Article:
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‘Ban on dependants will allow more manageable approach to care recruitment’

Tom Pursglove said new measures on overseas care workers will lead to a ‘more manageable approach’ to recruitment and migration (Richard Townshend/UK Parliament/PA)
Tom Pursglove said new measures on overseas care workers will lead to a ‘more manageable approach’ to recruitment and migration (Richard Townshend/UK Parliament/PA)

Banning overseas care workers from bringing loved ones to the UK will ensure a “more manageable approach” to staffing the sector, a minister has said.

The new rules will come into effect from March 11, the Government has announced, as part of a package of other measures aimed at tackling “unsustainable and unfair levels of migration”.

Care sector providers previously told how they were “blindsided” when the changes were first revealed in December, with Care England warning it has “grave concerns” the move could drive people from a sector which has relied on overseas workers for some time.

Legal migration minister Tom Pursglove said he believes the existing needs will be able to be met through continued overseas recruitment of people with no dependants alongside boosting the domestic workforce.

In an interview with the PA news agency, Mr Pursglove said: “I think the point I would make is that there will still be opportunities for people to come and take on social care roles in the UK on the back of the changes that we are making, but we are doing this in a more proportionate way.”

The Government has previously said that approximately 120,000 dependants accompanied 100,000 care workers and senior care workers in the year ending September 2023.

Mr Pursglove said these numbers are “disproportionate” and “undoubtedly of concern”.

He added: “We need to have a more manageable approach to this.”

A report from Skills for Care last summer noted the vacancy rate in social care was at about 9.9% – around 152,000 vacancies on any given day – and providers have stated that overseas workers have been crucial to their staffing.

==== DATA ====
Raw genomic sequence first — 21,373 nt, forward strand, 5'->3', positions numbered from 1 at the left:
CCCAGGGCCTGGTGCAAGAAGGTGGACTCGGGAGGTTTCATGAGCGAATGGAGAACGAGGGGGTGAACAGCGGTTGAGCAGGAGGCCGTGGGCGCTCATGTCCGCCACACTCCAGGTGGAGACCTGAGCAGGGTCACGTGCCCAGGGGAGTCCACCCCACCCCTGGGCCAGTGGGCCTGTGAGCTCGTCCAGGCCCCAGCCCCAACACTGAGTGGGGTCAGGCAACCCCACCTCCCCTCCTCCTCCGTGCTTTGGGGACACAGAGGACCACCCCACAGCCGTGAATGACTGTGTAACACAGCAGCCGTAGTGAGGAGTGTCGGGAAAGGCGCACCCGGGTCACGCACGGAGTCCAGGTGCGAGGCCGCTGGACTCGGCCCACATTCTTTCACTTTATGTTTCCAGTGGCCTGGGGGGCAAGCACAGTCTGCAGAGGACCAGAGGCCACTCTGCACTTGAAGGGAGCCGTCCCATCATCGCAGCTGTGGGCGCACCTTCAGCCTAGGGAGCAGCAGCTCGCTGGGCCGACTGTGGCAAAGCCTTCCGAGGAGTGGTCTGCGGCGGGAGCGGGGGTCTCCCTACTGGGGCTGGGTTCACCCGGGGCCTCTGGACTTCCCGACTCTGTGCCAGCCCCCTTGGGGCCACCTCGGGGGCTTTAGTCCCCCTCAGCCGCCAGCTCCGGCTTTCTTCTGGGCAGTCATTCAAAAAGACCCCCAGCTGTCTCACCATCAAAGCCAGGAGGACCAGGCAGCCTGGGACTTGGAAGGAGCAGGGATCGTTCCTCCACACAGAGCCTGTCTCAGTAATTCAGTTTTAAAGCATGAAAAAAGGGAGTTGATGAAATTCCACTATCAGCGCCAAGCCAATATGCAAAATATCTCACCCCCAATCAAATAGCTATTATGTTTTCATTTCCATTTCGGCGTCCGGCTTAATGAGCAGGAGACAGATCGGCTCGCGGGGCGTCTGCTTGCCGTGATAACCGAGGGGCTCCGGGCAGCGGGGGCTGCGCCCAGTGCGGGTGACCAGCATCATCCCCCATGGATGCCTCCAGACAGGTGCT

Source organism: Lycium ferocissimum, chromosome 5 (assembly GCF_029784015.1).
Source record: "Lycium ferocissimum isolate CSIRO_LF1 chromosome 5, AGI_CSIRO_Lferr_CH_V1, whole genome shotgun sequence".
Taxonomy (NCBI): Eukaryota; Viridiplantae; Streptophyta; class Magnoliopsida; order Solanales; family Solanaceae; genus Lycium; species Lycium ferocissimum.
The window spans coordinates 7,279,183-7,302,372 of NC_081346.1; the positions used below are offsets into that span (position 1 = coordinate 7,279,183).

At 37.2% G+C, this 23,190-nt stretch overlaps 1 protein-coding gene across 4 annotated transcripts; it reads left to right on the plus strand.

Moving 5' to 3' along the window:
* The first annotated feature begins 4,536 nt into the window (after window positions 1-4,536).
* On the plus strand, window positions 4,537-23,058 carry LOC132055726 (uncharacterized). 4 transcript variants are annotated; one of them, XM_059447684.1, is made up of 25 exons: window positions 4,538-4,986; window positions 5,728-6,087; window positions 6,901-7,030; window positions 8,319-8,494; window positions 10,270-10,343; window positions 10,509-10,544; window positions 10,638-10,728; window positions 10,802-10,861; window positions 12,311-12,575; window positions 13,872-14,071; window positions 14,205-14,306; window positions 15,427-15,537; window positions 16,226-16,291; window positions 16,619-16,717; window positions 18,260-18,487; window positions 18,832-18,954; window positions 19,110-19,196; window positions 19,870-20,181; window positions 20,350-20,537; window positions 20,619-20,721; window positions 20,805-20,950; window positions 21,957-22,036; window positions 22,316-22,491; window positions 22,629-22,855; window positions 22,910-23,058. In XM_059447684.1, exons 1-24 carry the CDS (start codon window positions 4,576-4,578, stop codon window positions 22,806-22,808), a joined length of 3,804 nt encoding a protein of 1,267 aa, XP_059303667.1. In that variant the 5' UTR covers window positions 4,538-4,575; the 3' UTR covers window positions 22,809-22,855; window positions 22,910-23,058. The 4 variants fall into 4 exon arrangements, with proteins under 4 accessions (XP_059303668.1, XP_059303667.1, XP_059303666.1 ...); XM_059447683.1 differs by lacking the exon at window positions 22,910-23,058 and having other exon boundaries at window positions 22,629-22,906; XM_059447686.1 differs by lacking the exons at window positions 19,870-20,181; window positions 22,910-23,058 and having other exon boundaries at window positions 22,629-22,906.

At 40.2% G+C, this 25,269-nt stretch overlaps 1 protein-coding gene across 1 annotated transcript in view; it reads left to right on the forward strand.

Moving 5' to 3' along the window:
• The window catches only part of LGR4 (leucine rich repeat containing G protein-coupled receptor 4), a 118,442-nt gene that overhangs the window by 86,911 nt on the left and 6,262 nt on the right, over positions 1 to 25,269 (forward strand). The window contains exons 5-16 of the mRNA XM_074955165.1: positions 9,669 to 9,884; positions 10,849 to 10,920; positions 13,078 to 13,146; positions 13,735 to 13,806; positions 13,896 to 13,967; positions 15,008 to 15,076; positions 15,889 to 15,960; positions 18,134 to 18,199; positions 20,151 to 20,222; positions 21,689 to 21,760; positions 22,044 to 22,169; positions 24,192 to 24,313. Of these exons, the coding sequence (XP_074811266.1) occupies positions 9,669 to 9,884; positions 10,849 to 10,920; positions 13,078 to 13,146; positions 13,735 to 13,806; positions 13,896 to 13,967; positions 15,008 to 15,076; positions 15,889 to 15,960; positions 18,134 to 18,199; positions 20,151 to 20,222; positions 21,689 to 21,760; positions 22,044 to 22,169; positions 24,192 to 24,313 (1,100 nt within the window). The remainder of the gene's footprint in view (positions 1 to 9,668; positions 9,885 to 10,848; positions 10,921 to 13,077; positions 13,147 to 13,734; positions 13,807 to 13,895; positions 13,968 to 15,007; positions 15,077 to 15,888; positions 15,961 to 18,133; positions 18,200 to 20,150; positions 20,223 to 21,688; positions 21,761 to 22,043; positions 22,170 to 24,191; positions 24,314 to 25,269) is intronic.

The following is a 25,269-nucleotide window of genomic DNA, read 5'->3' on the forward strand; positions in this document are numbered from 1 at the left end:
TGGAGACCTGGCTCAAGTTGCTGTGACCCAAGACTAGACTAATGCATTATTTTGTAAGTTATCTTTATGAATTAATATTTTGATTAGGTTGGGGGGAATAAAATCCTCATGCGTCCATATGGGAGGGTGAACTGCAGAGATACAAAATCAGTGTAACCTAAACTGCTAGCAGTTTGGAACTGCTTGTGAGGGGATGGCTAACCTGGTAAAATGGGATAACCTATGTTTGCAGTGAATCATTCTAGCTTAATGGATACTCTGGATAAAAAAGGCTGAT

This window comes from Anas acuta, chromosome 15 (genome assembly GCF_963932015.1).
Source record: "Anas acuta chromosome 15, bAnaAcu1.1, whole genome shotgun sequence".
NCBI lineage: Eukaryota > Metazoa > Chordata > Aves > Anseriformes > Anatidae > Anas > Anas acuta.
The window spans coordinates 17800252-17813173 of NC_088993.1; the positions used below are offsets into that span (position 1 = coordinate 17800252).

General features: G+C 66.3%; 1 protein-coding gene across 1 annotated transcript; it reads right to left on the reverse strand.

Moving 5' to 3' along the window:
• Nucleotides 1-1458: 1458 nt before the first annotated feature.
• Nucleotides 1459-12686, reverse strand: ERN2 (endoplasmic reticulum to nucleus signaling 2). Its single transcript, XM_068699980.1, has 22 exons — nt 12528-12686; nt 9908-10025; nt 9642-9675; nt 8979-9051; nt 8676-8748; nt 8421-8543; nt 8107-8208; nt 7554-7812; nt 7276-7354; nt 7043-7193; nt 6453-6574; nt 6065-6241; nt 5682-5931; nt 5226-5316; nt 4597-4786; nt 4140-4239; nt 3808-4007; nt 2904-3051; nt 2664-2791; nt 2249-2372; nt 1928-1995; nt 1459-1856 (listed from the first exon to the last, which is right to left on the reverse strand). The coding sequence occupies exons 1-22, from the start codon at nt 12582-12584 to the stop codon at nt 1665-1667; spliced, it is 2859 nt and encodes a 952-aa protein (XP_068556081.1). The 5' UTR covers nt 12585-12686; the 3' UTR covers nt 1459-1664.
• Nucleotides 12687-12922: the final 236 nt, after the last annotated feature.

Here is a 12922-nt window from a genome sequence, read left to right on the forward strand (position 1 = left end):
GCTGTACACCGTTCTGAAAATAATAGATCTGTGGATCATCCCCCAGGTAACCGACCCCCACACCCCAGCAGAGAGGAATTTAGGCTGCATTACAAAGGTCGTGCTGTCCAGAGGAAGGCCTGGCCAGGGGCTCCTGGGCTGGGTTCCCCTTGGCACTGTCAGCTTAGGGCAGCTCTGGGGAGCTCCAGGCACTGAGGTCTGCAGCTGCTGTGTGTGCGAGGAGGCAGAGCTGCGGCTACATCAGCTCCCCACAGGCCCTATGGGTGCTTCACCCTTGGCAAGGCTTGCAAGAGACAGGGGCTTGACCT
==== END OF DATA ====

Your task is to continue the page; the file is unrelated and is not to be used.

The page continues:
Skills for Care, which is the strategic workforce development and planning body for adult social care in England, said it does not take a view on whether international recruitment is the right policy choice but insisted that if it is cut, more must be done on building a domestic workforce.

As part of efforts to address that, earlier this month the Government announced new qualifications and investment in apprenticeships in a bid to change perceptions of jobs in the sector.

The Unison union, which represents many care workers, said while career paths and qualifications “might sound impressive”, they “won’t change a thing unless the minimum wage stops being the norm in care”.

The union’s head of social Gavin Edwards said: “Care companies couldn’t function without migrant care workers. Firms have to recruit from overseas because the Government’s done nothing to solve the care staffing crisis.

“Ministers’ reckless changes to immigration policy spell disaster for social care. Until pay rates rise substantially, there’ll never be enough UK-based recruits to plug the huge hole in the care workforce.”

Asked about better pay, Mr Pursglove said it is “absolutely critical that people are paid properly for the work that they do” but deferred to the Department of Health and Social Care on the issue of wages.

He said: “We do now need to focus more of our efforts, more of our energies on that domestic employment side and, as I say, I think that paying people properly for those roles is clearly an important part of that.”

On boosting domestic recruitment, he said providers must engage with “comprehensive employment support” from Government in order to help with recruitment and retention.

He added: “I think by doing that in a joined-up, co-ordinated way, we will be able to meet those needs that exist to make sure that people get good quality care in the way that I think anybody would want to see for their loved ones, friends, family and relatives.”

Social care minister Helen Whately said while she is “grateful” for the contribution of overseas care workers, she is also “clear that immigration is not the long-term answer to our social care needs”.

In a statement announcing the timetable for changes, she said: “Alongside tightening visa rules we’re reforming social care careers to boost our homegrown care workforce.

“We have launched the first-ever national career path for care workers and a new care qualification is on the way.

“These reforms, together with international recruitment under the new rules, will build on the progress made over the last year – of lower staff turnover, fewer vacancies and more people working in social care”.

The Office for National Statistics, in figures published in November, said health and care visas were the most common type of work visa on which dependants came to the UK, adding that this was driving the increase in immigration of those on work dependant visas.

The Government has said its new measures will also tackle abuse of these visas, with rules to ensure care providers in England can only sponsor migrant workers if they are undertaking activities regulated by the watchdog the Care Quality Commission (CQC).

The Government has said immigration rules will be laid in Parliament on February 19, to bring the new measures into force from March 11.